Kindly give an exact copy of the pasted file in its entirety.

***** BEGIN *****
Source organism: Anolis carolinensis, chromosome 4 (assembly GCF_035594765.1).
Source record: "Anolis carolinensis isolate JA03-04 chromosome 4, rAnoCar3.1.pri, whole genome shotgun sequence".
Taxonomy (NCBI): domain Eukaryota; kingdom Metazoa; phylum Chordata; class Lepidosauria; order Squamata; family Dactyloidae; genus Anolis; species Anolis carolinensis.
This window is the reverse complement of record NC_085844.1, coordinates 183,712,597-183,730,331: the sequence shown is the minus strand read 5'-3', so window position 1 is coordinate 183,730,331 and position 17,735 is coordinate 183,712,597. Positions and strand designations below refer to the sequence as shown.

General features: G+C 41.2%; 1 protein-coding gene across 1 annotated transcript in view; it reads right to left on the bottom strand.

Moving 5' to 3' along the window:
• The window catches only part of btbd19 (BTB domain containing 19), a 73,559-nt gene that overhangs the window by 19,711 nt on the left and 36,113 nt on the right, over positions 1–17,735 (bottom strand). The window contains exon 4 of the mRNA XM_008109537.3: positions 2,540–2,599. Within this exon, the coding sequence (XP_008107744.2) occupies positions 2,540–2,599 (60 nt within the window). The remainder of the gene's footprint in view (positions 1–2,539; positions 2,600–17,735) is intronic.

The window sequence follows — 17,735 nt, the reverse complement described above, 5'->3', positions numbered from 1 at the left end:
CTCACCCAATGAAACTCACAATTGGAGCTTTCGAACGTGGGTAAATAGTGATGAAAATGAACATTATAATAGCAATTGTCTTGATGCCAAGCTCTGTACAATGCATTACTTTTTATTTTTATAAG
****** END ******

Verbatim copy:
Source organism: Anolis carolinensis, chromosome 4 (assembly GCF_035594765.1).
Source record: "Anolis carolinensis isolate JA03-04 chromosome 4, rAnoCar3.1.pri, whole genome shotgun sequence".
Taxonomy (NCBI): domain Eukaryota; kingdom Metazoa; phylum Chordata; class Lepidosauria; order Squamata; family Dactyloidae; genus Anolis; species Anolis carolinensis.
This window is the reverse complement of record NC_085844.1, coordinates 183,712,597-183,730,331: the sequence shown is the minus strand read 5'-3', so window position 1 is coordinate 183,730,331 and position 17,735 is coordinate 183,712,597. Positions and strand designations below refer to the sequence as shown.

General features: G+C 41.2%; 1 protein-coding gene across 1 annotated transcript in view; it reads right to left on the bottom strand.

Moving 5' to 3' along the window:
• The window catches only part of btbd19 (BTB domain containing 19), a 73,559-nt gene that overhangs the window by 19,711 nt on the left and 36,113 nt on the right, over positions 1–17,735 (bottom strand). The window contains exon 4 of the mRNA XM_008109537.3: positions 2,540–2,599. Within this exon, the coding sequence (XP_008107744.2) occupies positions 2,540–2,599 (60 nt within the window). The remainder of the gene's footprint in view (positions 1–2,539; positions 2,600–17,735) is intronic.

The window sequence follows — 17,735 nt, the reverse complement described above, 5'->3', positions numbered from 1 at the left end:
CTCACCCAATGAAACTCACAATTGGAGCTTTCGAACGTGGGTAAATAGTGATGAAAATGAACATTATAATAGCAATTGTCTTGATGCCAAGCTCTGTACAATGCATTACTTTTTATTTTTATAAG